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In a city of panoramas and legendary treasures the views from the upper deck are spectacular. From the Bastille to the Eiffel Tower, the Opera House to the Arc de Triomphe, Louvre Museum on to the Notre-Dame — this showcases Paris at its best.
Masterminding the complexities of dealing with 80 guests at our hotel was the role of our two tour directors as they mingled and mixed with fellow travellers for a welcoming dinner at the renowned Fouquet’s Brasserie.
Soon, everyone is chatting freely, most are Americans so it’s very relaxed and friendships are beginning to quickly form. This is going to be a unique experience for those who enjoy good food, good wine and good company.
After breakfast, we rendezvoused at the Cordon Bleu cooking academy. Paired up with aprons and hats we proceeded to whip up a batch of chocolate macaroons sandwiched together with a highly decadent chocolate ganache. After two lively hours of beating, mixing and baking to our surprise the end result would have stood up to scrutiny in any patisserie.
Recently redesigned and refurbished to the highest standards, this 5-star, 110m floating palace comes with indescribable luxury that is light years away from the hustle and bustle of the outside world.
Each of the 49 air-conditioned cabins are fitted out with superior bedding and linen, fluffy pillows, duvets and towels. The decor is rich but not gaudy with a sense of spaciousness, including a writing desk, Wi-Fi, cable TV, safe, mini bar (with complimentary beverages), floor to ceiling windows, balconies, en suite bathroom (complete with Molton Brown toiletries), hairdryers, bathrobes, slippers and plenty of wardrobe space to accommodate all your belongings.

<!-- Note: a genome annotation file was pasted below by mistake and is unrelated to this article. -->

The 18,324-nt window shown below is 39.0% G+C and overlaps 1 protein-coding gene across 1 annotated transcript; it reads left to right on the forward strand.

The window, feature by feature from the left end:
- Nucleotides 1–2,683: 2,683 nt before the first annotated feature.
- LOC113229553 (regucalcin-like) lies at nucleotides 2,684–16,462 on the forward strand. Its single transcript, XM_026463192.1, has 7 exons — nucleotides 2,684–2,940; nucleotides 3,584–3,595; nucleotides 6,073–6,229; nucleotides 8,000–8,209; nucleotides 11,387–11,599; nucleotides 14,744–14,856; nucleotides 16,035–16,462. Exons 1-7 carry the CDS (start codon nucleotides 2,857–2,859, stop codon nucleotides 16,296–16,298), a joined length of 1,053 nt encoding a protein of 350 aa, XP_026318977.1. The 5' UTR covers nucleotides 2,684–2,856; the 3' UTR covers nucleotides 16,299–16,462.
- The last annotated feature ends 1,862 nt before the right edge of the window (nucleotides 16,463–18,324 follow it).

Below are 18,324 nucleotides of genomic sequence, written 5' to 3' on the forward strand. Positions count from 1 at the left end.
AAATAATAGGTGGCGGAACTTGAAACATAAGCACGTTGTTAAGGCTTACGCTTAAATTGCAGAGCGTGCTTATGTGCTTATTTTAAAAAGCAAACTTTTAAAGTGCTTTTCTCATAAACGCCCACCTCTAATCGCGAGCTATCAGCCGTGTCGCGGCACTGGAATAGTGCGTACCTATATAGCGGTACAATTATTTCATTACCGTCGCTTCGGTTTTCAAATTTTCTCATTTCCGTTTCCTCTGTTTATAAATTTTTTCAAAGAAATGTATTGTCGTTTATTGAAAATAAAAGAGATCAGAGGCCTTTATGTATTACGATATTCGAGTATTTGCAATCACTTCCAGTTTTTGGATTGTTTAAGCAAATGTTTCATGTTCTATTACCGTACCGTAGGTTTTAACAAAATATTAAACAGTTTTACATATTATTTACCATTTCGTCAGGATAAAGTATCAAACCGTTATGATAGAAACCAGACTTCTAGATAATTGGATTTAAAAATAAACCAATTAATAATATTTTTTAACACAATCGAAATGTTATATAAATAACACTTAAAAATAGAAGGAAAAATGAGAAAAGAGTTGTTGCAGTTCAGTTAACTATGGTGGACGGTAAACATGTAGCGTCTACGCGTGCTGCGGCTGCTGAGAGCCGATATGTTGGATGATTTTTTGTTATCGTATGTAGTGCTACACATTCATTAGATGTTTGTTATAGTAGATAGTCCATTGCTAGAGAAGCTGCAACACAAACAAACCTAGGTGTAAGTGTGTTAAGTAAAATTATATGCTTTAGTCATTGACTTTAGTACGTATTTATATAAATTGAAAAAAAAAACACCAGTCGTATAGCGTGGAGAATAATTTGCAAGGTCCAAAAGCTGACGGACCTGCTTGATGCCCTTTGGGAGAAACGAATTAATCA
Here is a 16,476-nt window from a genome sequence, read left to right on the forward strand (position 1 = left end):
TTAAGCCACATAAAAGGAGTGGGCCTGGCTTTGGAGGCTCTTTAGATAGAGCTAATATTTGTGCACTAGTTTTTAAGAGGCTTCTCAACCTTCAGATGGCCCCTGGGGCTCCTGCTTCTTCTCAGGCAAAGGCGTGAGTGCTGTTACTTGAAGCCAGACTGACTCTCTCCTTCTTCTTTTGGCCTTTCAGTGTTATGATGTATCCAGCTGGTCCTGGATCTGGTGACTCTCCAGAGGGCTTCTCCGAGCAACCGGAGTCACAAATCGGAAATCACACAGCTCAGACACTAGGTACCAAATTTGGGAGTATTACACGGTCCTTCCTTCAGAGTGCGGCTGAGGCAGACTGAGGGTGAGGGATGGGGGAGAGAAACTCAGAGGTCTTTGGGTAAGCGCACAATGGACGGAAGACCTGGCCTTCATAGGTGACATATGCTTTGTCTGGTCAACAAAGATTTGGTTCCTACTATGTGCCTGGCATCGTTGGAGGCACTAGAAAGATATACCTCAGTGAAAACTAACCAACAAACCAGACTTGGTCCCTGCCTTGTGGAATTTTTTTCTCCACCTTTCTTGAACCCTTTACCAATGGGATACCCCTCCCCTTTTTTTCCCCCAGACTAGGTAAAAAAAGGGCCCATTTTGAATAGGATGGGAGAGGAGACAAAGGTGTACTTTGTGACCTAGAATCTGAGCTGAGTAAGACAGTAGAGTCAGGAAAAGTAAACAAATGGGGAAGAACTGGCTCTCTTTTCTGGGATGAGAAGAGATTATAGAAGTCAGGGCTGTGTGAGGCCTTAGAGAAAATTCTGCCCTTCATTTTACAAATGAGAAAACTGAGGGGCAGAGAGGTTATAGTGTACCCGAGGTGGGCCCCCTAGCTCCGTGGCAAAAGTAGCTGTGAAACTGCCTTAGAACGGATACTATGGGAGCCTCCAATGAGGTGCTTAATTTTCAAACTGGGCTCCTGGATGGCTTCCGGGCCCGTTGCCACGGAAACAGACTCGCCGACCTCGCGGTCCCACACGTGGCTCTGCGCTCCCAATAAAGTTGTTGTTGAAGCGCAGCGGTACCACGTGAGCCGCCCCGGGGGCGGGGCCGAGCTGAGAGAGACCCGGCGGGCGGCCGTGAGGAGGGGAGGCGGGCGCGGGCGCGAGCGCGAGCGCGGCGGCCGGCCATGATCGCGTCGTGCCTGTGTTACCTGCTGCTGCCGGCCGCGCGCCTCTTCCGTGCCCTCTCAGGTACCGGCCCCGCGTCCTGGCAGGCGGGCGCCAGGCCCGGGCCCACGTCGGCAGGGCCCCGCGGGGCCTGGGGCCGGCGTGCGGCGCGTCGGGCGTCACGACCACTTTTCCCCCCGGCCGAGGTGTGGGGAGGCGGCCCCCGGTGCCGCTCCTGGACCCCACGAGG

Lyon is the food capital of France and has the most extraordinary history, much of which retains a medieval air. We found ourselves walking along narrow cobbled streets and hidden pedestrian passages. But the city’s focal point is the Basilica of Notre Dame, ‘‘Lyon’s hill of prayer’’, with stunning views over the city.
Within the commercial hub of Lyon is the Paul Bocuse Les Halle’s Market selling the region’s most famous high-end food produce, local unsurpassable sausages and air-dried meats, sensational cheeses, gateaux, pastries, pates, chocolates and fresh fruit — the list goes on.
Another gastronomic sortie and a chance to renew our acquaintance with the region’s wines and cheeses was a visit to the famed Beaujolais wine region. In another sense, this is some of the richest country in France with its thick clay soils, ripe odour and humidity.
La Legere Vineyards has been passed down through generations; the grandfather was so excited he rushed out to greet a coachload of aficionados and, through a local interpreter, showed his generous and good-humoured qualities while we rated his vintages.
Finally, we bid adieu to Lyon, the bow nudges the calm waters as we begin our epic journey gliding majestically down the Rhone, pressed up against the rails of our balcony admiring the view. It could well have been a masterpiece painting by Claude Monet.
Viviers is our next port of call, an episcopal town dating back to the 5th century. Its old quarter clusters at the foot of a massive but unfinished Romanesque cathedral with a rather beautiful interior, terraced with superb views that alone are worth the climb.
Some of us take the opportunity to learn how to play petanque rather badly at the local club while others have chosen to drive to Grignan for a walking tour of the village and a truffle farm.
Following a delicious lunch, relaxing on the top deck, we learn how the Rhone has been tamed by a series of locks that fill with amazing speed. As much as passing through the first one was a novelty, it soon became a non-event.
Arles regularly stages bullfights in its Roman amphitheatre and today we are joining the coach to visit Camargue, a 780sq km delta famous for its rice fields, white horses and thoroughbred bulls.